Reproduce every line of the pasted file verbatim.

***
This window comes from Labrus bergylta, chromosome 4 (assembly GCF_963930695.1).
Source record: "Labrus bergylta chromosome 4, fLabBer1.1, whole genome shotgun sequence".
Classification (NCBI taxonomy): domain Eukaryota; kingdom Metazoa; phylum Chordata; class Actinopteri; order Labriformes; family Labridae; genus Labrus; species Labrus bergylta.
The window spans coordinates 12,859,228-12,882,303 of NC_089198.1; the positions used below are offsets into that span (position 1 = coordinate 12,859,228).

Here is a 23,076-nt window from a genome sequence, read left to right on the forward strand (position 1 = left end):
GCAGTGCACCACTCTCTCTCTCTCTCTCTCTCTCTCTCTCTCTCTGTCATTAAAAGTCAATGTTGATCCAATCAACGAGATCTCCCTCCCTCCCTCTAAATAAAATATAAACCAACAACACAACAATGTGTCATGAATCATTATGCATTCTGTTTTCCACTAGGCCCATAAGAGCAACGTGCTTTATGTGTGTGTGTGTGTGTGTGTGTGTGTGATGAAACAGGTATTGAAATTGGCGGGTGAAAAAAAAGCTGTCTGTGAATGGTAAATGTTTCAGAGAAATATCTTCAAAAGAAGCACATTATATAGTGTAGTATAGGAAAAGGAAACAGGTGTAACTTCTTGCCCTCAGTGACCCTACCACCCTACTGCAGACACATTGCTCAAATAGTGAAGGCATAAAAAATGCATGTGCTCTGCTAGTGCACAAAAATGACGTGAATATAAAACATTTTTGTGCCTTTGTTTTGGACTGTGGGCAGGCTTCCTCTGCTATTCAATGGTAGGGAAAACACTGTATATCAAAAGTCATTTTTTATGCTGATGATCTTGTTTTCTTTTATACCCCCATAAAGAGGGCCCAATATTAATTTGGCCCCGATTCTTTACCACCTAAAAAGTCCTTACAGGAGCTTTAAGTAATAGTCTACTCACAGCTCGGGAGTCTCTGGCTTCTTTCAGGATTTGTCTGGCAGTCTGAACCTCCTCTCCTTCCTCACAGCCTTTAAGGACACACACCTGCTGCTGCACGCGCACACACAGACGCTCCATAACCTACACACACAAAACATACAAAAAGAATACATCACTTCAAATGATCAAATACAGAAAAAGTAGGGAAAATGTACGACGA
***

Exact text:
This window comes from Labrus bergylta, chromosome 4 (assembly GCF_963930695.1).
Source record: "Labrus bergylta chromosome 4, fLabBer1.1, whole genome shotgun sequence".
Classification (NCBI taxonomy): domain Eukaryota; kingdom Metazoa; phylum Chordata; class Actinopteri; order Labriformes; family Labridae; genus Labrus; species Labrus bergylta.
The window spans coordinates 12,859,228-12,882,303 of NC_089198.1; the positions used below are offsets into that span (position 1 = coordinate 12,859,228).

Here is a 23,076-nt window from a genome sequence, read left to right on the forward strand (position 1 = left end):
GCAGTGCACCACTCTCTCTCTCTCTCTCTCTCTCTCTCTCTCTCTGTCATTAAAAGTCAATGTTGATCCAATCAACGAGATCTCCCTCCCTCCCTCTAAATAAAATATAAACCAACAACACAACAATGTGTCATGAATCATTATGCATTCTGTTTTCCACTAGGCCCATAAGAGCAACGTGCTTTATGTGTGTGTGTGTGTGTGTGTGTGTGTGATGAAACAGGTATTGAAATTGGCGGGTGAAAAAAAAGCTGTCTGTGAATGGTAAATGTTTCAGAGAAATATCTTCAAAAGAAGCACATTATATAGTGTAGTATAGGAAAAGGAAACAGGTGTAACTTCTTGCCCTCAGTGACCCTACCACCCTACTGCAGACACATTGCTCAAATAGTGAAGGCATAAAAAATGCATGTGCTCTGCTAGTGCACAAAAATGACGTGAATATAAAACATTTTTGTGCCTTTGTTTTGGACTGTGGGCAGGCTTCCTCTGCTATTCAATGGTAGGGAAAACACTGTATATCAAAAGTCATTTTTTATGCTGATGATCTTGTTTTCTTTTATACCCCCATAAAGAGGGCCCAATATTAATTTGGCCCCGATTCTTTACCACCTAAAAAGTCCTTACAGGAGCTTTAAGTAATAGTCTACTCACAGCTCGGGAGTCTCTGGCTTCTTTCAGGATTTGTCTGGCAGTCTGAACCTCCTCTCCTTCCTCACAGCCTTTAAGGACACACACCTGCTGCTGCACGCGCACACACAGACGCTCCATAACCTACACACACAAAACATACAAAAAGAATACATCACTTCAAATGATCAAATACAGAAAAAGTAGGGAAAATGTACGACGA